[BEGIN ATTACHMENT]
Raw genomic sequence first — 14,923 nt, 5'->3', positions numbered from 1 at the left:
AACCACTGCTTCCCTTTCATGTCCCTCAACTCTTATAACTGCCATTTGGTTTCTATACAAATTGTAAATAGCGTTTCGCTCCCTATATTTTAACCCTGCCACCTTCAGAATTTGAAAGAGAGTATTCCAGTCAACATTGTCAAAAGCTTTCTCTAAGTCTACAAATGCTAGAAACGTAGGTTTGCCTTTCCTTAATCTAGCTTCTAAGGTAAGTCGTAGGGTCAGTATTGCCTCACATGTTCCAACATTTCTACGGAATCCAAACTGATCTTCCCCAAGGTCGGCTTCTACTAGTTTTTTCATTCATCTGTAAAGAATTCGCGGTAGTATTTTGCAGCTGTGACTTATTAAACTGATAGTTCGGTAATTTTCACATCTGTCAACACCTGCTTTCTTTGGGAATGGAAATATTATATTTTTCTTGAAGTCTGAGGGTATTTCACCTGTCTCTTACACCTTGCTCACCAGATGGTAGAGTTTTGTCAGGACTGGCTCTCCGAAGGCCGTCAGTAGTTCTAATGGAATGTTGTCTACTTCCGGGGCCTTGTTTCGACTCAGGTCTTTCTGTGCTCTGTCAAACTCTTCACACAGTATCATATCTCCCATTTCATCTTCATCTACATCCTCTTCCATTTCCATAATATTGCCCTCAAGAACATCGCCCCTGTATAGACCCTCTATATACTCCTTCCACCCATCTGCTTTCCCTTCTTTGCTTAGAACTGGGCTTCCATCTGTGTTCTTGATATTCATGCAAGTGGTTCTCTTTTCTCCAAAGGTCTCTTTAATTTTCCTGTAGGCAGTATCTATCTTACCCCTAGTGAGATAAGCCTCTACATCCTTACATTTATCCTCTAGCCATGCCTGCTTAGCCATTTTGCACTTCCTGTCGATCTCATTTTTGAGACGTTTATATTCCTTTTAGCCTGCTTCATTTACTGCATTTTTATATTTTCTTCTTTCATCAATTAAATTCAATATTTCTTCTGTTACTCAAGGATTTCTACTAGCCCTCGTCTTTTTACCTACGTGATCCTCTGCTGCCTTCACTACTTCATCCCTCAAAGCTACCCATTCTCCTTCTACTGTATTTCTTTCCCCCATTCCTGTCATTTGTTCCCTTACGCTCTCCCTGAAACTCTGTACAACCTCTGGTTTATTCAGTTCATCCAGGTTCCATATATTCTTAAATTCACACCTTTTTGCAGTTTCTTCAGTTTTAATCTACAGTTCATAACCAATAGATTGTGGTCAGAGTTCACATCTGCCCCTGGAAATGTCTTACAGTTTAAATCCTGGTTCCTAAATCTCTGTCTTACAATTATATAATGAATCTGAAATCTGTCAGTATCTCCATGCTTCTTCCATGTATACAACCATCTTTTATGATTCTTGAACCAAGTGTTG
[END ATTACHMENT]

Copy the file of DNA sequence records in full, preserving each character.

Raw genomic sequence first — 14,923 nt, 5'->3', positions numbered from 1 at the left:
AACCACTGCTTCCCTTTCATGTCCCTCAACTCTTATAACTGCCATTTGGTTTCTATACAAATTGTAAATAGCGTTTCGCTCCCTATATTTTAACCCTGCCACCTTCAGAATTTGAAAGAGAGTATTCCAGTCAACATTGTCAAAAGCTTTCTCTAAGTCTACAAATGCTAGAAACGTAGGTTTGCCTTTCCTTAATCTAGCTTCTAAGGTAAGTCGTAGGGTCAGTATTGCCTCACATGTTCCAACATTTCTACGGAATCCAAACTGATCTTCCCCAAGGTCGGCTTCTACTAGTTTTTTCATTCATCTGTAAAGAATTCGCGGTAGTATTTTGCAGCTGTGACTTATTAAACTGATAGTTCGGTAATTTTCACATCTGTCAACACCTGCTTTCTTTGGGAATGGAAATATTATATTTTTCTTGAAGTCTGAGGGTATTTCACCTGTCTCTTACACCTTGCTCACCAGATGGTAGAGTTTTGTCAGGACTGGCTCTCCGAAGGCCGTCAGTAGTTCTAATGGAATGTTGTCTACTTCCGGGGCCTTGTTTCGACTCAGGTCTTTCTGTGCTCTGTCAAACTCTTCACACAGTATCATATCTCCCATTTCATCTTCATCTACATCCTCTTCCATTTCCATAATATTGCCCTCAAGAACATCGCCCCTGTATAGACCCTCTATATACTCCTTCCACCCATCTGCTTTCCCTTCTTTGCTTAGAACTGGGCTTCCATCTGTGTTCTTGATATTCATGCAAGTGGTTCTCTTTTCTCCAAAGGTCTCTTTAATTTTCCTGTAGGCAGTATCTATCTTACCCCTAGTGAGATAAGCCTCTACATCCTTACATTTATCCTCTAGCCATGCCTGCTTAGCCATTTTGCACTTCCTGTCGATCTCATTTTTGAGACGTTTATATTCCTTTTAGCCTGCTTCATTTACTGCATTTTTATATTTTCTTCTTTCATCAATTAAATTCAATATTTCTTCTGTTACTCAAGGATTTCTACTAGCCCTCGTCTTTTTACCTACGTGATCCTCTGCTGCCTTCACTACTTCATCCCTCAAAGCTACCCATTCTCCTTCTACTGTATTTCTTTCCCCCATTCCTGTCATTTGTTCCCTTACGCTCTCCCTGAAACTCTGTACAACCTCTGGTTTATTCAGTTCATCCAGGTTCCATATATTCTTAAATTCACACCTTTTTGCAGTTTCTTCAGTTTTAATCTACAGTTCATAACCAATAGATTGTGGTCAGAGTTCACATCTGCCCCTGGAAATGTCTTACAGTTTAAATCCTGGTTCCTAAATCTCTGTCTTACAATTATATAATGAATCTGAAATCTGTCAGTATCTCCATGCTTCTTCCATGTATACAACCATCTTTTATGATTCTTGAACCAAGTGTTG